History

Reynolds murder trialBy Finn J.D. John

On June 20, 1907, a retired military man named Charles Reynolds was hurrying home as fast as he could — with a .38-caliber revolver in his pocket.
Charles was an old U.S. Cavalry man in his 50s who had moved to Portland with his wife, Lulu, and his two grown children from a previous marriage.

Lou SouthworthBy Finn J.D. John

In middle-school history classes, most Oregonians learned that Oregon was a “free” state in the runup to the civil war.
The familiar map of slave states and free states was a source of some pride, since everyone today sees the ludicrous injustice of the slavery system.
But the map was wrong.
The new state of Oregon was, in fact, unique in the country. Black people in Oregon in 1859 were neither slaves nor free; they were simply illegal.

Woman with cane flaskBy Finn J.D. John

Late in 1912, for the sixth and final time, the topic of voting rights for women was on Oregonians’ ballot. And when the votes were counted, it was a win: A fifty-two percent majority had voted for women’s suffrage.
Among those who’d voted against it, there were many motivations — some far sillier than others, but all of them pretty goofy in the light of history.
But there was a certain cadre of anti-suffrage men who, if you got them to speak frankly and off the record, would tell you, straight out, the real reason they didn’t want to give women the right to vote: Prohibition.

playing pinballBy Finn J.D. John

If you were a fan of the classic ABC television sitcom “Happy Days,” you know The Fonz had a special relationship with two particular machines: His trusty ’49 Triumph motorcycle, and the pinball machine in Al’s diner.
But it may surprise you to know that when Fonzie was playing that pinball machine, in 1950s Milwaukee, Wisc., he was breaking the law — and so was Al.

Moselle steamboat explosionBy Finn J.D. John

It was a peaceful, happy spring morning in the little river town of Canemah, situated just above Willamette Falls — or, rather, it started out that way.
It was April 8, 1854 — the very dawn of the steamboat era on the upper Willamette. Steamboats had been working the lower Willamette and Columbia for some time, but they’d only come to the upper Willamette three years before. The result, for Canemah, had been an explosion of growth.

Our move to Oregon: (1935)

By Maureen Trullinger, nee Barrows

Wild animal pen at RainbowLeft, my mother’s sister visiting from Alhambra, Bert Zabel; middle, my dad, and right, my mother.

Harry LaneBy Finn J.D. John

Many historians, when asked to cite the single biggest and most far-reaching government misstep in American history, will immediately start talking about the First World War.  By getting involved with that conflict — subtly at first, by lending money to the Allies, and later directly with American boots on French soil — we made it possible for one side to crush the other and impose its will,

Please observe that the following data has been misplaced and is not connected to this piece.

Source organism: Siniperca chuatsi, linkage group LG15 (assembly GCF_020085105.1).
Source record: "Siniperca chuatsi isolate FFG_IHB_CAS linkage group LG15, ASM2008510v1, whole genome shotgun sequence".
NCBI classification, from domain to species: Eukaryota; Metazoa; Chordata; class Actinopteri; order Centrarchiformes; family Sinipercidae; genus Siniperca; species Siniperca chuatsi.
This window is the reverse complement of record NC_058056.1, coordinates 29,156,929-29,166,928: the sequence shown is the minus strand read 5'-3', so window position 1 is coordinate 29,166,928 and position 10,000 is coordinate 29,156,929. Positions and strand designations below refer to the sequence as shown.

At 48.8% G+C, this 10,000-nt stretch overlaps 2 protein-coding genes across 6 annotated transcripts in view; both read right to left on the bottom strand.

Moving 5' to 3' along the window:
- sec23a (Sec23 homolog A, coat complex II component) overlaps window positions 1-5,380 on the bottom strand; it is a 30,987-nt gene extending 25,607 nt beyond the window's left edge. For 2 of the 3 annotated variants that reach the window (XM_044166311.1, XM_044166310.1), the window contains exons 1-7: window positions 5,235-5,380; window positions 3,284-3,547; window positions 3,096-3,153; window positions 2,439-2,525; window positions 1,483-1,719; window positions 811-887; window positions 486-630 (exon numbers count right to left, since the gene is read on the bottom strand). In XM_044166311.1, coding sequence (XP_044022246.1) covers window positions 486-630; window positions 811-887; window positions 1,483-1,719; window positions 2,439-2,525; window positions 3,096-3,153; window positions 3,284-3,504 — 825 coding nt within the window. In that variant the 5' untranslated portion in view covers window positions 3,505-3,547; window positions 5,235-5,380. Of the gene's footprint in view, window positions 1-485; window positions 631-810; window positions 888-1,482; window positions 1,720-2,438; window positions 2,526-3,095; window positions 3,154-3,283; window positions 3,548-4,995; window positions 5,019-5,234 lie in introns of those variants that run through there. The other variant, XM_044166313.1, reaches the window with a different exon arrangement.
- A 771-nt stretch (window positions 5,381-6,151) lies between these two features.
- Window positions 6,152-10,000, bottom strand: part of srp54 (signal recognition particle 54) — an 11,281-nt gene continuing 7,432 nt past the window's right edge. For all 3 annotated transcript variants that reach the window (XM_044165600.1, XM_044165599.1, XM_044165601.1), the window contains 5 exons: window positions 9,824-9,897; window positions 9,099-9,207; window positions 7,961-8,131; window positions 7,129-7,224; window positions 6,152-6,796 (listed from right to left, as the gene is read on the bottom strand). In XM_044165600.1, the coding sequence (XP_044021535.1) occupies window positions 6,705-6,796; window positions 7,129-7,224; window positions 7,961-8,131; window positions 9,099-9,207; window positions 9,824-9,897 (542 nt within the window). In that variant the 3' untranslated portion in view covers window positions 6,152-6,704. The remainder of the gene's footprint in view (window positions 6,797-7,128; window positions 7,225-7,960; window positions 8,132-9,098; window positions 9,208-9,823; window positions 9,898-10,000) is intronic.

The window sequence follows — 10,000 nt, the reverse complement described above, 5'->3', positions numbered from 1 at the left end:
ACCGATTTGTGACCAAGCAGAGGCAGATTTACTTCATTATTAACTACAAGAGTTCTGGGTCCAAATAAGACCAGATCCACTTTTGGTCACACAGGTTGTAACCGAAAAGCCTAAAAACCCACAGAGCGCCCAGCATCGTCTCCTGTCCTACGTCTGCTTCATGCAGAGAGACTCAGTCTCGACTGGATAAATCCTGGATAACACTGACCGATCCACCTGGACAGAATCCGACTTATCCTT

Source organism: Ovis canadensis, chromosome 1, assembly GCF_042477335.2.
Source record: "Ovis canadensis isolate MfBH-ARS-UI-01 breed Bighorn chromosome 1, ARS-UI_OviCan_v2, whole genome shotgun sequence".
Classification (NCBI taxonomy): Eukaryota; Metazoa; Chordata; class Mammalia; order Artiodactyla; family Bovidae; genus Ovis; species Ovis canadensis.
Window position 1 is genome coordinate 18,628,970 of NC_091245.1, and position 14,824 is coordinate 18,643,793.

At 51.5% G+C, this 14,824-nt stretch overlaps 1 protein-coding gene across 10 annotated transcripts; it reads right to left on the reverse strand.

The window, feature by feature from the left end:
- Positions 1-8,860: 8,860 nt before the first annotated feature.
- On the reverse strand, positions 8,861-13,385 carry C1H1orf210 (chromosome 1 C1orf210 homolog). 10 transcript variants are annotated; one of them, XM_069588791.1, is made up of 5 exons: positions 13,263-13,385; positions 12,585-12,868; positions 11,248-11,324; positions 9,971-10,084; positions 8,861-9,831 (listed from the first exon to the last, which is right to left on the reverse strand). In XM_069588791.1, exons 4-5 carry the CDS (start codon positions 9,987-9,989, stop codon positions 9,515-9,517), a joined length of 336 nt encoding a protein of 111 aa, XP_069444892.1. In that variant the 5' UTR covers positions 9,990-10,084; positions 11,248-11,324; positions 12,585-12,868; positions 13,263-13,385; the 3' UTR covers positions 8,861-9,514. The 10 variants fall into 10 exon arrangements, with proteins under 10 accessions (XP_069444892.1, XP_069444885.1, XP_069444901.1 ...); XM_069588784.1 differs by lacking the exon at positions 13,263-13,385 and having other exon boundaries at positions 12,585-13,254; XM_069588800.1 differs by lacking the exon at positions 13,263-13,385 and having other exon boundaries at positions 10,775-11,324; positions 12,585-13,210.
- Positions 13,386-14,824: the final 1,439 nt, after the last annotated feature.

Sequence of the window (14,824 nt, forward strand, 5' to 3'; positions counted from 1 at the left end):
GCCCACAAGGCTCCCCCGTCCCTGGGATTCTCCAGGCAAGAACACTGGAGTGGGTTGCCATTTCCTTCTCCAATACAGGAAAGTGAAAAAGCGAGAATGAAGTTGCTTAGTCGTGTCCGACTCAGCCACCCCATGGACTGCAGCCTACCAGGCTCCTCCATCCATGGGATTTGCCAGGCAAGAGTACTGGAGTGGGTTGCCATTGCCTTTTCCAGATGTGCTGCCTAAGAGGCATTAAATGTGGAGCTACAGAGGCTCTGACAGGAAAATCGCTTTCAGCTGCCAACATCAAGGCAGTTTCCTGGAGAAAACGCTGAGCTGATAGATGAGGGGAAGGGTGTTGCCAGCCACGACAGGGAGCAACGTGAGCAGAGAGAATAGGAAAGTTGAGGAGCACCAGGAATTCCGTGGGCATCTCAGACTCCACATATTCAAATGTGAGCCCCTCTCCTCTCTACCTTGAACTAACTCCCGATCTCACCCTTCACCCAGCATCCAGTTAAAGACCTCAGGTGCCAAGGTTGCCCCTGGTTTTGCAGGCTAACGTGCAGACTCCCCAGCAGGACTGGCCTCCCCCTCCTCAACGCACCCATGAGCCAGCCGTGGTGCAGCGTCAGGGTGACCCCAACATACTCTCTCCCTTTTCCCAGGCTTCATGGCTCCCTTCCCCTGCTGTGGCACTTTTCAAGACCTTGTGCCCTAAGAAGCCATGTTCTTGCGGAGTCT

Cornucpoia, OregonBy Finn J.D. John

Imagine yourself as a television network executive at NBC in 1973. The bright, happy Western classic “Bonanza” is about to be canceled. In a last-ditch effort to save it from the ax, you’ve been asked to put a fresh, “western-noir” spin on the show so that it can compete with the darker TV fare that’s now in fashion — like “All in the Family” and “M*A*S*H.”

D.B. Cooper drop zoneBy Finn J.D. John

Thanksgiving Day of 1971 was a very unusual one for F.B.I. agent Ralph Himmelsbach. He spent it flying a grid pattern over southwest Washington in his Taylorcraft, staring at the ground.
Himmelsbach was hoping to spot a parachute canopy down there — a parachute that would mark the landing spot of the man who’d hijacked Northwest Orient Flight 305 the previous evening.
It was the beginning of the hunt for D.B. Cooper — a hunt that still continues to this day.

Aft stairs on a 727By Finn J.D. John

It was sometime after 6 p.m. on the day before Thanksgiving, 1971, and the man who had just hijacked Northwest Orient Airlines Flight 305 was not happy.
The man — who was calling himself Dan Cooper, although he’s mostly known today as D.B. Cooper — had been pretty happy a minute or two before, when stewardess Tina Mucklow brought him all the stuff he’d demanded: four parachutes and $200,000.

Pages

McKenzie River Reflections is the weekly newspaper serving Oregon's McKenzie River Valley. Available by mail for $23/yr in Lane County, $29/yr outside Lane. Digital subscriptions are $23/yr. Subscribe at: http://mckenzieriverreflectionsnewspaper.com/catalog/subscriptions-0. Purchase copies online at: http://mckenzieriverreflectionsnewspaper.com/catalog/back-issues-0. Read about area communities including Cedar Flat, Walterville, Camp Creek, Leaburg, Vida, Nimrod, Finn Rock, Blue River, Rainbow and McKenzie Bridge.